LONDON and LOS ANGELES, May 25, 2011 /PRNewswire/ -- Edelman, the world's largest independent public relations firm, today released findings from its fifth annual Value, Engagement and Trust in the Era of Social Entertainment(1) survey. The 2011 study shows that the value consumers are getting from the entertainment industry has fallen by 68 percent(2) in all areas, and only 17 percent of all respondents feel that entertainment sources(3) today provide "very good" or "excellent" value. Social networking sites, which the majority of respondents believe are a form of entertainment, have remained stable with 31 percent of consumers in the U.K. and 37 percent in the U.S. saying they provide "very good" or "excellent" value.
"A lower perception of value in the entertainment industry represents the commoditized nature of today's entertainment," said Gail Becker, president of Edelman's Western U.S. Region. "With so many forms of entertainment, consumers are spreading their attention across multiple platforms – leading to a decline in perceived value in any one format. Given the ongoing debate about revenue models and what we see from this year's study findings, entertainment companies have a real opportunity to regain trust by articulating a stronger value proposition to their consumers and by offering the opportunity to engage with them through multiple platforms."
The Value, Engagement and Trust in the Era of Social Entertainment survey also showed that the spread of consumers' time across multiple devices has increased. Fifty-nine percent of people in the U.K. and 53 percent in the U.S. spent more time on their laptops in the last year, and 49 percent of people in the U.K. and 52 percent in the U.S. spent more time on their mobile phones. More than half (52 percent(4)) of all respondents would like to use a computer to access further entertainment content, and 30 percent would like to be able to access that content on their mobile phones.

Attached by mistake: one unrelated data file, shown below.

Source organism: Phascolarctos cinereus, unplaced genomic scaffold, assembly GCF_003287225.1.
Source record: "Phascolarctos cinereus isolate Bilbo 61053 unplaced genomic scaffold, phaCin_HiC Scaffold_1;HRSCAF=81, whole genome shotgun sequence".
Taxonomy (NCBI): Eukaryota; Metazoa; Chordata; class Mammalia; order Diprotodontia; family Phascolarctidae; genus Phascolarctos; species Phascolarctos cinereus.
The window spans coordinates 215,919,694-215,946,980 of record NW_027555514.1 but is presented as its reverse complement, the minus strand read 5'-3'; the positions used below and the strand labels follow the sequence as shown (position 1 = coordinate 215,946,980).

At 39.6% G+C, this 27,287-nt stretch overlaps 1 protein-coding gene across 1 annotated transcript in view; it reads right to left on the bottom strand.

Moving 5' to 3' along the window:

However, when comparing age groups, a much larger percentage of 18- to 29-year-olds (42 percent in the U.K. and 43 percent in the U.S.) would want access on a mobile phone compared to 30- to 44- and 45- to 54-year-olds (25 percent and 21 percent, respectively, in the U.K.; 30 percent and 20 percent, respectively, in the U.S.). Overall, the data shows that the youth market, above all other age groups, wants more access to content across multiple platforms.
"This may be due in part to the increased partnership between high quality entertainment output from other channels moving into the online space, but it may also reflect that users are now watching television while also surfing the web and using social networks on their smartphones," said Jon Hargreaves, managing director of Technology for Edelman Europe. "For the entertainment industry, if the Internet can add real value to offline content, we believe consumers would be willing to pay for it."
"Five years ago the entertainment industry viewed the Internet as a threat," said Hargreaves. "But now it's an opportunity for those same companies to monetize Internet content through simple revenue models. The paywall is often put in place as a simple way to monetize content; however, this is not the case for companies that charge for what was once free."
Overwhelmingly, consumers (84 percent in the U.K. and 88 percent in the U.S.) feel negatively about the move from free to paid entertainment services. The survey also reveals that paywalls created by entertainment sources for previously free services are being met with feelings of frustration and distrust by users. Some cite the lack of improvement in quality of service, while others state they would suspect a profit motive driven by greed.
The study also delivers insights on how content providers can try to overcome feelings of distrust about paywalls by delivering value in other ways. Eighty-seven percent of U.K. respondents (85 percent of U.S.) consider visual and sound quality important in making their entertainment purchasing decisions, and nearly half (47 percent in the U.K., 48 percent in the U.S.) consider the number of devices with which they can access the entertainment.